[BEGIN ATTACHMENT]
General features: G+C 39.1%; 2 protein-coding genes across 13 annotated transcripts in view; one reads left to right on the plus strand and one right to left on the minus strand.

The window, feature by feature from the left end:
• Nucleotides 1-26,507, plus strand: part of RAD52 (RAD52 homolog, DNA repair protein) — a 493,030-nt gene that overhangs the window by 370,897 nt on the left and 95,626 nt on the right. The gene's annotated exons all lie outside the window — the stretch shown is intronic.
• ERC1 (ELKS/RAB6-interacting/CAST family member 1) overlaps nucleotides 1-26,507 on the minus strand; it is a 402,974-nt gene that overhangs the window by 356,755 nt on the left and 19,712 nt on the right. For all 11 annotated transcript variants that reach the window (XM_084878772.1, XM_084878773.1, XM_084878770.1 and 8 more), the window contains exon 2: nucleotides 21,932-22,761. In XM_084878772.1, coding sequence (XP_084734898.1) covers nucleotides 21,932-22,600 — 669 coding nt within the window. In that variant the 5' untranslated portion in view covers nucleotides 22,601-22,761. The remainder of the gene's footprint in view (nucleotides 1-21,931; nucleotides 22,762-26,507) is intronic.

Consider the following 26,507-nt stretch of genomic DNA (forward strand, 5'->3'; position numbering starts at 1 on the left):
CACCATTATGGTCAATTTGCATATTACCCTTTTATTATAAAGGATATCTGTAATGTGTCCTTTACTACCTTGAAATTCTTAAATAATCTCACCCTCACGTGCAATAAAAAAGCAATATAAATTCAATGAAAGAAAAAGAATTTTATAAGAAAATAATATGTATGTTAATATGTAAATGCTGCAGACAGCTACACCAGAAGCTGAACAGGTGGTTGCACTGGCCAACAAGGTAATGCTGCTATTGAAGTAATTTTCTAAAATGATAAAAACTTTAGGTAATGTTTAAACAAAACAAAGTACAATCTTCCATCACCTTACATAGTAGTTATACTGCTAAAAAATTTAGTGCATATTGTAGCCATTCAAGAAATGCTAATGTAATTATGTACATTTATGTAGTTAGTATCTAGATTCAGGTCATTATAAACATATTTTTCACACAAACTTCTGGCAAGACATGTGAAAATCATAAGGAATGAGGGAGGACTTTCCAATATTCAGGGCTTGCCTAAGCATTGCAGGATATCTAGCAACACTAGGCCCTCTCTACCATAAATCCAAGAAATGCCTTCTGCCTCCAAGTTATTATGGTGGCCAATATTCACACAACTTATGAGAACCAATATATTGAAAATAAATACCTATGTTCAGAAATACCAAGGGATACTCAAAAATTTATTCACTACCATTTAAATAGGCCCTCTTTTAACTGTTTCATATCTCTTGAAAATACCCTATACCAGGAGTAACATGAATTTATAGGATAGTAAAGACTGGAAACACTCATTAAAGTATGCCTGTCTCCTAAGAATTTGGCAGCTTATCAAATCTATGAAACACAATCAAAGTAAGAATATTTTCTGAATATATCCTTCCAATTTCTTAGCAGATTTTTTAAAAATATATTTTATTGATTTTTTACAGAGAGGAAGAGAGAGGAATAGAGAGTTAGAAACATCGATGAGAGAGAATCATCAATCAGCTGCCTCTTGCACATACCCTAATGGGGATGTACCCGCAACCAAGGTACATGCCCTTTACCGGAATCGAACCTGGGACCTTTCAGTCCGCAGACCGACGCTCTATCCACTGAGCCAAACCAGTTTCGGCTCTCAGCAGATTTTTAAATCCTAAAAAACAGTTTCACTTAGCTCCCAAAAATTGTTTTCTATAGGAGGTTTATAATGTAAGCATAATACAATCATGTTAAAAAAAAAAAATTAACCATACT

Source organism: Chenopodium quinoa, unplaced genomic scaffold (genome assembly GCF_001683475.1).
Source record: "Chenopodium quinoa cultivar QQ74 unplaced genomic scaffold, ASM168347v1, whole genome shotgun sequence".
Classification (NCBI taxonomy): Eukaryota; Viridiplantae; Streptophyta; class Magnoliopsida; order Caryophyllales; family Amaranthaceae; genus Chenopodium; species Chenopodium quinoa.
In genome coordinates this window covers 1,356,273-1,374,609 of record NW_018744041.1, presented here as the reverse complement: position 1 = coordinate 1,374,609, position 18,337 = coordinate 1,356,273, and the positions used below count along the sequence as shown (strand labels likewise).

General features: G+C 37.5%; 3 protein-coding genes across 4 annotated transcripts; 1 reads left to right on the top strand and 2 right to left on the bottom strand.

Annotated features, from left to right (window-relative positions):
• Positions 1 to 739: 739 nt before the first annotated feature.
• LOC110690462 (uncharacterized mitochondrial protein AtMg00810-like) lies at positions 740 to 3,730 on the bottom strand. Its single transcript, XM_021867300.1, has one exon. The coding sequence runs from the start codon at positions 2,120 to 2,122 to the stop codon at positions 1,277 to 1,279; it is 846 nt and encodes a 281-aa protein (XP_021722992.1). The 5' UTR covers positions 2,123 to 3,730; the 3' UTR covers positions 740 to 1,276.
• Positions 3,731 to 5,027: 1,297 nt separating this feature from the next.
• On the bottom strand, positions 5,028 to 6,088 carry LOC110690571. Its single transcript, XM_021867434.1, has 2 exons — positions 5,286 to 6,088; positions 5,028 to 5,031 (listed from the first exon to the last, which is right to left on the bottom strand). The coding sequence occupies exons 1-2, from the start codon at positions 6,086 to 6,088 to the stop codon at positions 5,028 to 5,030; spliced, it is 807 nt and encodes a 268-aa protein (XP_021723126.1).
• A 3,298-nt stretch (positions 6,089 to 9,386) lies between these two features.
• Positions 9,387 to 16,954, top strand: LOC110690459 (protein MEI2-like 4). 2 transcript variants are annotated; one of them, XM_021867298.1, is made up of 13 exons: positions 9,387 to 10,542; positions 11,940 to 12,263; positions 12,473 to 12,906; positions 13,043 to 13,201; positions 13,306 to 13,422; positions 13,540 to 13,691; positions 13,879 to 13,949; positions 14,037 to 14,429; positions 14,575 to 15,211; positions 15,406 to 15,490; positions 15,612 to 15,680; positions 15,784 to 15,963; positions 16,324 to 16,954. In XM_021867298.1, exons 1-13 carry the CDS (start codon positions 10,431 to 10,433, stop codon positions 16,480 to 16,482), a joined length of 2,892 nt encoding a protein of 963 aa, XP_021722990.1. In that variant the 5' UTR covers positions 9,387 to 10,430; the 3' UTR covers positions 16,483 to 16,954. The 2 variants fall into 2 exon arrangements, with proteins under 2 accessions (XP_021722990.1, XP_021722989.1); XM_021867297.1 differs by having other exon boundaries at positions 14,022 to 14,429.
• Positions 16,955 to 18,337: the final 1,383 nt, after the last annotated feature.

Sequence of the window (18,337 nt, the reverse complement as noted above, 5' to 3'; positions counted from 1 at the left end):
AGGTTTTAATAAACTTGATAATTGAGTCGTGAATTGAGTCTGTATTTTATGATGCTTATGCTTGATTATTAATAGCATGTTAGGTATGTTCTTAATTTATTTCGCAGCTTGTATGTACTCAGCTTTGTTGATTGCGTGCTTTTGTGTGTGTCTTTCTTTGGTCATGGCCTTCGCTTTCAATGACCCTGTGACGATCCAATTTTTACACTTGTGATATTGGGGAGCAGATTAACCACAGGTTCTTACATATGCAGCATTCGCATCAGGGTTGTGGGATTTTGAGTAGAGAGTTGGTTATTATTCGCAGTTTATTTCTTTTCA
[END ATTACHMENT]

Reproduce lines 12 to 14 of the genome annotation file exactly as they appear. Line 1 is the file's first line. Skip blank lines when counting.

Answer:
Annotated features, from left to right (window-relative positions):
• Positions 1 to 739: 739 nt before the first annotated feature.
• LOC110690462 (uncharacterized mitochondrial protein AtMg00810-like) lies at positions 740 to 3,730 on the bottom strand. Its single transcript, XM_021867300.1, has one exon. The coding sequence runs from the start codon at positions 2,120 to 2,122 to the stop codon at positions 1,277 to 1,279; it is 846 nt and encodes a 281-aa protein (XP_021722992.1). The 5' UTR covers positions 2,123 to 3,730; the 3' UTR covers positions 740 to 1,276.